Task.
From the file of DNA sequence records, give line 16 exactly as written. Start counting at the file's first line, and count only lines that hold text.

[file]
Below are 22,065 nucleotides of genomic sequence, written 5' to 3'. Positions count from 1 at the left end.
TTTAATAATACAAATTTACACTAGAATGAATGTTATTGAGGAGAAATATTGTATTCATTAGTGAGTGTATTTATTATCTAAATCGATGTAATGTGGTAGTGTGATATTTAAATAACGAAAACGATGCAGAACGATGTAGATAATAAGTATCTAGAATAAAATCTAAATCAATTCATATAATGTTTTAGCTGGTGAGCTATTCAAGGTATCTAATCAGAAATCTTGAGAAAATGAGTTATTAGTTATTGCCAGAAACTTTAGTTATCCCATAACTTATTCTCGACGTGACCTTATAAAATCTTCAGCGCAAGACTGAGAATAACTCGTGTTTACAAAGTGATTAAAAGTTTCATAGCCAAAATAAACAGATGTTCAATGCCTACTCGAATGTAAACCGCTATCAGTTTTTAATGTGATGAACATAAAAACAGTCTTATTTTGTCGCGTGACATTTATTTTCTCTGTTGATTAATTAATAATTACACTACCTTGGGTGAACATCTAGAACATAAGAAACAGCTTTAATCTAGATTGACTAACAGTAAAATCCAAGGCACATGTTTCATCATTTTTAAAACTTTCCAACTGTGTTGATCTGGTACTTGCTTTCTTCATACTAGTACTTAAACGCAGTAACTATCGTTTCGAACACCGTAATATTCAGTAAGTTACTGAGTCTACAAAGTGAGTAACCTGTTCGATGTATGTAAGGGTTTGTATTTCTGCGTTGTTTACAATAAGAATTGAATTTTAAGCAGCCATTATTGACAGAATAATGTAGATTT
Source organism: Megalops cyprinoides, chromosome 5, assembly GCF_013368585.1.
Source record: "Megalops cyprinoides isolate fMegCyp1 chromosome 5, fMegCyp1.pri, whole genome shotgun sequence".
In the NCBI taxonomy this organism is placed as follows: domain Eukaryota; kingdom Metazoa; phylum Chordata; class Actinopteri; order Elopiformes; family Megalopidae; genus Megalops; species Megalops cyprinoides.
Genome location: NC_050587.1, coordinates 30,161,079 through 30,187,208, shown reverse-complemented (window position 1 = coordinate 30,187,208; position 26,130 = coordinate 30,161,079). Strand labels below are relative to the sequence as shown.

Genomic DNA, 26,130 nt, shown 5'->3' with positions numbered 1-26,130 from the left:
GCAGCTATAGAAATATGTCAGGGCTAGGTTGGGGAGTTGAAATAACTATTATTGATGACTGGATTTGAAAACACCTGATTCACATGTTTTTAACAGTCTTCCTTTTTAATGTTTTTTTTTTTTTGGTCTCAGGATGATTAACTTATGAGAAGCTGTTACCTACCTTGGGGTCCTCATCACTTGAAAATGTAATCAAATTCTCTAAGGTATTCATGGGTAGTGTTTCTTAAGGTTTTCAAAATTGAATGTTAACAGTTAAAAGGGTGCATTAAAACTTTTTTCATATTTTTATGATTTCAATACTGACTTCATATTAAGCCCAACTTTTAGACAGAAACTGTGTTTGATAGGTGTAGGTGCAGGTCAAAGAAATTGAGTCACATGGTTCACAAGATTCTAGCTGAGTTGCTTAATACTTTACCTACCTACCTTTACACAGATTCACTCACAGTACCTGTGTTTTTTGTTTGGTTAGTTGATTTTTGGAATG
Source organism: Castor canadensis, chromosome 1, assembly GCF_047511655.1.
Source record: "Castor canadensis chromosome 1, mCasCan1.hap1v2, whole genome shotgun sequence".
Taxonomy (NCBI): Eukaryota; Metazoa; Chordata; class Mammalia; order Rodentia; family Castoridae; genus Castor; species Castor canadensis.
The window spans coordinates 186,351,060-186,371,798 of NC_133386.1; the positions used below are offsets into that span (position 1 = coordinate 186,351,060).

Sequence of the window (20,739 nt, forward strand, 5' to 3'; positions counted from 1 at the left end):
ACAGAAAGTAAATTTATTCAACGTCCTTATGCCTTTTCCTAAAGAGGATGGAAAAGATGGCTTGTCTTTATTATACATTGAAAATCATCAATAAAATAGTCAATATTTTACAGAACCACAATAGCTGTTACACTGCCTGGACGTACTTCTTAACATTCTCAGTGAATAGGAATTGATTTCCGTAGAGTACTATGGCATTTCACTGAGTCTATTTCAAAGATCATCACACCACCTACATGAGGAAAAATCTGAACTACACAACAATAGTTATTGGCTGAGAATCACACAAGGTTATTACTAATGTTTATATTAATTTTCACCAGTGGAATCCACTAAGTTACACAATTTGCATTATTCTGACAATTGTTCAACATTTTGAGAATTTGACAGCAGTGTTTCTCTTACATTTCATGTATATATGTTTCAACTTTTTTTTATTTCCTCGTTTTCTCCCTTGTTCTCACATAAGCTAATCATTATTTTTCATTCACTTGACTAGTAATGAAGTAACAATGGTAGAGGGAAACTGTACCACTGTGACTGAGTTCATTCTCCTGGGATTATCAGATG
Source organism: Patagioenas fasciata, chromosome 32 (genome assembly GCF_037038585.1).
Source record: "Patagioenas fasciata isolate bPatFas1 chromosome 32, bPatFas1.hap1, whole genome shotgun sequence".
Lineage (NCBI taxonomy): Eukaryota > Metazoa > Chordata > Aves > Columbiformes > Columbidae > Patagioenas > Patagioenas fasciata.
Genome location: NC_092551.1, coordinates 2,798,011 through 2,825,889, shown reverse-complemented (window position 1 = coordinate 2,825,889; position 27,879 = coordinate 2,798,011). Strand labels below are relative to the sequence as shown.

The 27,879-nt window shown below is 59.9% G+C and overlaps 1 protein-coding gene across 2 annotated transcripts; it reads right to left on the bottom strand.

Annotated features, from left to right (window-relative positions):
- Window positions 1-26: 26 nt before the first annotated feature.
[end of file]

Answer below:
Source record: "Patagioenas fasciata isolate bPatFas1 chromosome 32, bPatFas1.hap1, whole genome shotgun sequence".